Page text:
I learned that I am not meant to blog every day (well not at this point). That the art scene in Atlanta is vibrant. That I would love to visit C4 Atlanta one day. My blogging style sways gently like a calm wave. I’ve learned that my role as an artist in this community is welcomed, wanted, and happily accepted. With my art and blog I have to just keep putting myself out there. You never know when an opportunity is rolling past. For instance a few days ago I entered a store that would be a fabulous place for me to teach classes. I chatted with an associate for a bit and that night I emailed the owner. This morning I received a reply from there to come meet with them this week! I am so excited and nervous and excited. None of this would have happened if I hadn’t been given support by my fiance similar to C4 Atlanta supporting artists blogging.

Will I keep blogging regularly? Not every day, but more often. Even if it is just an image of my work. Like this one. Stage two of my public art preparation.

Prepping the trees.

Prepping the trees.

Photo Day

Like last Friday, today is PHOTO FRIDAY. Okay, I am one day behind, but that isn’t bad.

Give yourself permission on PHOTO FRIDAY  to write nothing or something. It is up to you! Part of blogging every day is finding ways to make it sustainable. Having one day or more out of every week that requires only photos can provide a much needed break from using words.

John Lewis mural in Downtown, Atlanta
John Lewis mural in Downtown, Atlanta

Use 5 to 7 photographs (fewer or more if you want) to show and tell about yourself as an “Artist in Your City.” When you travel outside your workspace, how does the artist in your get expressed?

  • Where do you journey in your community as an artist?

  • Where are you exhibiting, performing, or selling your work?

  • How do you appear (attire, attitude, and ambition)?

  • Are you working at another job to support your art making?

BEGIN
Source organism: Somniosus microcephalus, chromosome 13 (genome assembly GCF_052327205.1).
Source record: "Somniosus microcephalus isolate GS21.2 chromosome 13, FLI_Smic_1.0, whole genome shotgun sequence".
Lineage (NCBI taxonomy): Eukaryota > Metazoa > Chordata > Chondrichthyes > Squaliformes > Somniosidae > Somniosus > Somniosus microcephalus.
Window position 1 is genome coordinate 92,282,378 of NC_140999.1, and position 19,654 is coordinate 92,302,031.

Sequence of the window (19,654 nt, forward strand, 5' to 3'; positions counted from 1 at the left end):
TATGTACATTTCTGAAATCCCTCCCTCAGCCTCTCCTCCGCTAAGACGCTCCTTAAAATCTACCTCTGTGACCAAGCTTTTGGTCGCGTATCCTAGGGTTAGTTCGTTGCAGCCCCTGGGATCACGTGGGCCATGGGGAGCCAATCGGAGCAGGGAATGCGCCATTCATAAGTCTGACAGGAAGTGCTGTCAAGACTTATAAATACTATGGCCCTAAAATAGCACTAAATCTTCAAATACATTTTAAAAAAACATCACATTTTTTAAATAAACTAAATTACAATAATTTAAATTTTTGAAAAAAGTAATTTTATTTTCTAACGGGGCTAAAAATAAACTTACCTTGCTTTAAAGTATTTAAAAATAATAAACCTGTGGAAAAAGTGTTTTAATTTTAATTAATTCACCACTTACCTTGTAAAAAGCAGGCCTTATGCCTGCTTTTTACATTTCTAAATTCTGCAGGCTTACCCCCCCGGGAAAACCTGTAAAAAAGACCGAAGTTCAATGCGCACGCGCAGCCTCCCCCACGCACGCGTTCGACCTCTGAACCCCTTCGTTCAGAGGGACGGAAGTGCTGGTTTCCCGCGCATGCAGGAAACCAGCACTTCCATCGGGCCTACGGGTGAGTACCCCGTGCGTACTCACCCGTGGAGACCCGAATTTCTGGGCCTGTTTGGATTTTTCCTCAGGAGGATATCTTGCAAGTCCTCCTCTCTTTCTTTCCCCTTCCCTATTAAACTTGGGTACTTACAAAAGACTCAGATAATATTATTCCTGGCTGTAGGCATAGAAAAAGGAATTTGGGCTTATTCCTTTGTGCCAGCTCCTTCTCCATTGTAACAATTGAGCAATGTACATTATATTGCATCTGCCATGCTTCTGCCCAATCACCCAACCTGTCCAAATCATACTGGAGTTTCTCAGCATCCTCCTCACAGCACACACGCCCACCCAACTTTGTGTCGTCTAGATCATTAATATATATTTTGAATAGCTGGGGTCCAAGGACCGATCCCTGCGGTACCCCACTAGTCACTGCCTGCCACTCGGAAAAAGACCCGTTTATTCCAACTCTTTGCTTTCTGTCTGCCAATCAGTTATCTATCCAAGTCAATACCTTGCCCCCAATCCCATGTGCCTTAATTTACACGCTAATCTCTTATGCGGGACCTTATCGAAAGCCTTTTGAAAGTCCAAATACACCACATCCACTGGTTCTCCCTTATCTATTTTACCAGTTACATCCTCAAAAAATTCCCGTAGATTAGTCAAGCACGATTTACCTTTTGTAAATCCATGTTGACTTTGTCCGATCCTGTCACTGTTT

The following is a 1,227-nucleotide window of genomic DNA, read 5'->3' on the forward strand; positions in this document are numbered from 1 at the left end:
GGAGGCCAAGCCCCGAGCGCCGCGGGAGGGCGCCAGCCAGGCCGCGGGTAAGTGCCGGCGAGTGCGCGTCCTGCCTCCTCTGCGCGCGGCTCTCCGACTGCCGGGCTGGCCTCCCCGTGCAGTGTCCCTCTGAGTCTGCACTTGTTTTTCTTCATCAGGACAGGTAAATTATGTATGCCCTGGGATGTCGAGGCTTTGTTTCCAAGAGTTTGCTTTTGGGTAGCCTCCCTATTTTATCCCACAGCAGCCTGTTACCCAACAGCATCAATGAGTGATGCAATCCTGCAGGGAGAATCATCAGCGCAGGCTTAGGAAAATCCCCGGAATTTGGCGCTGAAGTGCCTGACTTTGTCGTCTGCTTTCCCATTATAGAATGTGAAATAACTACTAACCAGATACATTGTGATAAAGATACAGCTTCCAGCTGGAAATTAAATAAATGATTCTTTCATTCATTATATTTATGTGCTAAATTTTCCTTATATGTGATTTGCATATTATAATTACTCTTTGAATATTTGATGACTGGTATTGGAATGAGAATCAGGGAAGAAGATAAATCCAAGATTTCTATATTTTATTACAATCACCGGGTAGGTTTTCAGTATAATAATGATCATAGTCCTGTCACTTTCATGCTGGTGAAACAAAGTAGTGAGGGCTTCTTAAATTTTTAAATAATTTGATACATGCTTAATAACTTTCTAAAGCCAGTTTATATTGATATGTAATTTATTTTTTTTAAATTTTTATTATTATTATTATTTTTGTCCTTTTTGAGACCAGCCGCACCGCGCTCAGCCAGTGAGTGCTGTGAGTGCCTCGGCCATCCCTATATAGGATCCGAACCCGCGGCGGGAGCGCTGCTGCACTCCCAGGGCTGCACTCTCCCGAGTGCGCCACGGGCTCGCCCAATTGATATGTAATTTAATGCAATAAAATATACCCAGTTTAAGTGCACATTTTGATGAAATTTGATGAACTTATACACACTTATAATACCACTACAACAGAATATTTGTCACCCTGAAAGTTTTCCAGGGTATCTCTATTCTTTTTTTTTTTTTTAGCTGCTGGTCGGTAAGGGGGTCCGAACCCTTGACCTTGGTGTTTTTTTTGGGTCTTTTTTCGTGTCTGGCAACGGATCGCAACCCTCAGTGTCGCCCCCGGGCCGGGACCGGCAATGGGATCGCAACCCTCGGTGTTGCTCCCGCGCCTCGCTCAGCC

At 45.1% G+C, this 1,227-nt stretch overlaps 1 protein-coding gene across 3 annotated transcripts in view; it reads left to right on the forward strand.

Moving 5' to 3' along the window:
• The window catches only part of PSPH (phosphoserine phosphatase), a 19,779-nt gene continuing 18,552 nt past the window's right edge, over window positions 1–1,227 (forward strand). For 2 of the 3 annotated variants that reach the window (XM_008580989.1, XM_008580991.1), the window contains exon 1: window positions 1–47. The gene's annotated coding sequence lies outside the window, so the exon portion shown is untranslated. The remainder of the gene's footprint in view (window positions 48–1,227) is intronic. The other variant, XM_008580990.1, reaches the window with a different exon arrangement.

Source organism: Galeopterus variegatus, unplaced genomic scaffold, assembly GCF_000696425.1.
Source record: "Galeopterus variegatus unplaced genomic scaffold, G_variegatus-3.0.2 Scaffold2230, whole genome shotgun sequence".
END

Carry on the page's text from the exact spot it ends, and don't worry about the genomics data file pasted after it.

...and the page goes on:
• What places do you frequent most often in your community? Why?

  • Do you support other artists at their events?

  • Who is in your community that you want to connect with?

  • Who cultivates the artist in you?

  • Where do you go to relax and regenerate your creative spirit?


Many of my adventures are caught on camera phone by my fiance Richard Hecht. This week was no exception. Here is a link to his Tumblr via Twitter.

Photoset: Point Mugu State Park Thursday, March 13 visit Springs Fire aftermath Mountains, Rock, lizard,… http://t.co/nNxl2lIXOj

Contemplating the relationship between you the artist and your communities.

They City, 1919. Fernand Léger
They City, 1919. Fernand Léger

Think about your relationship as an artist or artistic entrepreneur to your neighborhood, city, and region. Then respond to these two questions:
Question 1 (Artists Contributions):

  • What does your creative work contribute to your communities?
  • In general, what do the arts do for a city?
  • What do you do for your city or community?
  • What SHOULD you do, if anything, that you don’t already do?

Questions 2 (Cities Contributions):

  • How should communities develop and support their artists?
  • What is your city or community doing, if anything, to help you develop and support you as a creative?
  • What areas are creative communities nurtured in your area? Coffee shops? Galleries? Museums? Government spaces? Nonprofit spaces? Corporate spaces? Etc…

Question 1: